Resolved: Misfit High School Students Shine in ‘Speech & Debate’ Movie

By Mark Walsh — April 07, 2017 3 min read
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High school movies and misfits go together like Betsy DeVos and investment accounts. “Speech & Debate,” a movie opening Friday based on a 2007 Off-Broadway play of the same name, is about three nonconformist high school students who are striving to express themselves and point out hypocrisy and unfairness in their school and community.

The first of the trio of star characters we meet is Solomon (Liam James, who played the manipulative boy who escaped a lengthy abduction in last year’s “The Family” on ABC). He is the slightly built, nerdy one covering the school board meeting for the high school paper. He has designs on tackling real news and hard-edged topics, but unfortunately has a woefully uninspiring faculty advisor who only wants to assign her students softball topics to write about.

Howie (Austin P. McKenzie, who played the young version of gay rights activist Cleve Jones in ABC’s recent miniseries “When We Rise”) is the self-assured gay student who just moved to this town, but whose mother is somehow a member of the school board. (I must have missed the explanation, perhaps that he moved from one divorced parent to the other.)

Howie wants to form a gay-straight student alliance, but is brushed off by the high school principal (Roger Bart), who says he should channel his energies into the environmental club.

The third central character is Diwata (Sarah Steele, who played the stage role a decade ago, but still can pass for a high school student). Theater is her interest, though her own opinion of her singing and acting talents is not shared by the faculty director of the high school musical, a water-downed version of “Once Upon a Mattress.” (Does that make it a waterbed?)

One of her favorite plays is Arthur Miller’s “The Crucible,” and it’s no coincidence the film is set in North Salem, Ore., as we are pretty much hit over the head with the parallels to witch-hunting of the Salem, Mass., in the Miller play.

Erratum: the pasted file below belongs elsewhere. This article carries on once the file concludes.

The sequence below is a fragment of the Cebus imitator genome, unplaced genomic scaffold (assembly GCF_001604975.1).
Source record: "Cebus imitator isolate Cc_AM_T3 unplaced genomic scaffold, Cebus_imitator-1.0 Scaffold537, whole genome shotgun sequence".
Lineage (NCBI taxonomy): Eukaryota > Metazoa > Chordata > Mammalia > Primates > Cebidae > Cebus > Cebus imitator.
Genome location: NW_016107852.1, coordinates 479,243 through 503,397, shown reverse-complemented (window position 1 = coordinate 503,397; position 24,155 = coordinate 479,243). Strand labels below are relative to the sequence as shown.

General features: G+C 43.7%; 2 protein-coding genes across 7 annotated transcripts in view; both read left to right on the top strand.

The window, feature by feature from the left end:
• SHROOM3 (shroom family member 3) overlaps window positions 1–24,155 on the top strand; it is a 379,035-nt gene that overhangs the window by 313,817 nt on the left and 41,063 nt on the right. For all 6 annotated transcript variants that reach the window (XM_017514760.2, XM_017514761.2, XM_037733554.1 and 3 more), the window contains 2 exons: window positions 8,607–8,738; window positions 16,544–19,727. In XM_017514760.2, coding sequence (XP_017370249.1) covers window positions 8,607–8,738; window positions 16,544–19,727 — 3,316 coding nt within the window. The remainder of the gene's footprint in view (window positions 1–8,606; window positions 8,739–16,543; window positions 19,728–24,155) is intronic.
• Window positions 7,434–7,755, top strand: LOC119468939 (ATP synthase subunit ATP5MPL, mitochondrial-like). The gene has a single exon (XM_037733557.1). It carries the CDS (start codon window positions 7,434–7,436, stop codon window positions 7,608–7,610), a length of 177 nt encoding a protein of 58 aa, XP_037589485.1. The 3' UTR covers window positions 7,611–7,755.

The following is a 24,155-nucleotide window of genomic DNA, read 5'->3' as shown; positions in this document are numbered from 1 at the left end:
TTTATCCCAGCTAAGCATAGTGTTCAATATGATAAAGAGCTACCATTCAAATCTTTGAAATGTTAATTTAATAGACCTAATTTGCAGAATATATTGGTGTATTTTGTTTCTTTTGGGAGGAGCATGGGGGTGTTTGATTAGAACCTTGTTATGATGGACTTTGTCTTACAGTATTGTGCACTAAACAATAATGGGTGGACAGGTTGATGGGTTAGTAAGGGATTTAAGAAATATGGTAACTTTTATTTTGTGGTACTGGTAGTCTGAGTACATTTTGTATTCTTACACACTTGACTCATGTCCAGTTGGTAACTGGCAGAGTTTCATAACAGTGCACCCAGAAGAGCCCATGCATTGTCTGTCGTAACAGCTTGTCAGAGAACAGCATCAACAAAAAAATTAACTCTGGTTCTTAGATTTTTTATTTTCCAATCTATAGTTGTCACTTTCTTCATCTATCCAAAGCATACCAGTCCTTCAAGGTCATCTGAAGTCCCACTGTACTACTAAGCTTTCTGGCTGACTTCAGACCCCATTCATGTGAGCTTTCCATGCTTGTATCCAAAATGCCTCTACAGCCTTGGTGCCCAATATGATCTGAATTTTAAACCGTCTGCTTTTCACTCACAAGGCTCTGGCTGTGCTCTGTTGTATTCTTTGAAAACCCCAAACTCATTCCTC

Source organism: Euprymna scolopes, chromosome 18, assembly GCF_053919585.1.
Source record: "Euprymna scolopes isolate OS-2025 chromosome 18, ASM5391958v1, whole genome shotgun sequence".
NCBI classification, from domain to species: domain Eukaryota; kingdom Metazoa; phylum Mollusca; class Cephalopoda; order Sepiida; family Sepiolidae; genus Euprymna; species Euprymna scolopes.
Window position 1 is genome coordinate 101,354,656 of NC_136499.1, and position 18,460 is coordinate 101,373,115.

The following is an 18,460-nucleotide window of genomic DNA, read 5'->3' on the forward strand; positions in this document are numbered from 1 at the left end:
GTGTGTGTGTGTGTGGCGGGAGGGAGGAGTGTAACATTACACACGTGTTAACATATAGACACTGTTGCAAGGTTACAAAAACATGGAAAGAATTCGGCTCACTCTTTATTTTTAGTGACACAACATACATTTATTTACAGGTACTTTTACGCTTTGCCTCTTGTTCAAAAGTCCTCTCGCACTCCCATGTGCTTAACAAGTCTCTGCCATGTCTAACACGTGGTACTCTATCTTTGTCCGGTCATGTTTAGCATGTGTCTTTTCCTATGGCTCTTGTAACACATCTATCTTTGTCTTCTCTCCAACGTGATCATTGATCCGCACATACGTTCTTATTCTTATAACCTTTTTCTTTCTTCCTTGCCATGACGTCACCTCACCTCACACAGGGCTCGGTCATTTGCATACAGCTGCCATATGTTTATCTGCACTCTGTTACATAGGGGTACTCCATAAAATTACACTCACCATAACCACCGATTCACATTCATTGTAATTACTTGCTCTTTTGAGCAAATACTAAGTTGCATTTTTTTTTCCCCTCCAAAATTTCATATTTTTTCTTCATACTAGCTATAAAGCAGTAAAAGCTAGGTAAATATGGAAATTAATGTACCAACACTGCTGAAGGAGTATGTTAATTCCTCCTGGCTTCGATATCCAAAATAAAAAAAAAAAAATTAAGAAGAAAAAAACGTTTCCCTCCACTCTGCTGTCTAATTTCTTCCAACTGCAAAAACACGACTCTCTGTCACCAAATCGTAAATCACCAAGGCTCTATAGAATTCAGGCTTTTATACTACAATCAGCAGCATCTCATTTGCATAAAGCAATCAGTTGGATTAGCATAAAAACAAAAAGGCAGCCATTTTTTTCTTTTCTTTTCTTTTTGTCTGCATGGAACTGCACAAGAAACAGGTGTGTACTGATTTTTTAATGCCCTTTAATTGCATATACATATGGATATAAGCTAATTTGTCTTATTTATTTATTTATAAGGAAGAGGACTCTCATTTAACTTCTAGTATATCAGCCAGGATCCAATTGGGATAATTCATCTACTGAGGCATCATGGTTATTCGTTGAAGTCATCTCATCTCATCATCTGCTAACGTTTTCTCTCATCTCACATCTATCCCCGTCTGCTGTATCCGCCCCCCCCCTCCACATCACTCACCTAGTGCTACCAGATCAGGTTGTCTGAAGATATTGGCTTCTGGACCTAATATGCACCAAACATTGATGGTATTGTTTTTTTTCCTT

In the well-received play, it seems that the sexual predation of one of the teachers was the target for exposure by the trio of students. In the movie, Howie does some smartphone flirting with someone who turns out to be a male teacher. There is even an ambiguous suggestion that they have a rendezvous, though Howie later throws some doubt on that. In any event, the relationship (or not) is a relatively small part of the story in this movie version.

The trio does get the idea to turn their need for expression into forming a speech and debate club, even though none of the three are particularly well suited for that high school avocation. They have difficulty recruiting other members, they call upon an immigrant cafeteria worker to be their faculty sponsor, and they are on their way to a forensics competition in Portland, Ore.

I had figured this was a work created by someone who was a speech and debate star in high school and wanted to elevate the image of that activity. But this is not the work such a person would have created, as the organized speech and debate activities are a relatively small part of the movie. Stephen Karam, who started writing plays when he was a teenager, wrote the play and the screenplay of “Speech & Debate.”

All three students crash and burn at the debate tournament, and they are soon back in Salem to find other ways to confront their challenges and demons. They will end up making quite a splash at another school board meeting, which not coincidentally is held in the same high school auditorium where “Once Upon a Mattress” is being performed.

“Speech & Debate” is funny and touching at times, but the 90-minute movie feels a little thin.

As can often be the case with high school movies, the adults are a bit cardboard, even with a stellar cast that includes Janeane Garofalo, Kal Penn, and Wendi McLendon-Covey, not to mention winning cameos by Darren Criss and Lin-Manuel Miranda.

But it’s the characters of Solomon, Howie, and Diwata who are fully drawn and who redeem this quirky film. There’s no debate about it.

A version of this news article first appeared in the Education and the Media blog.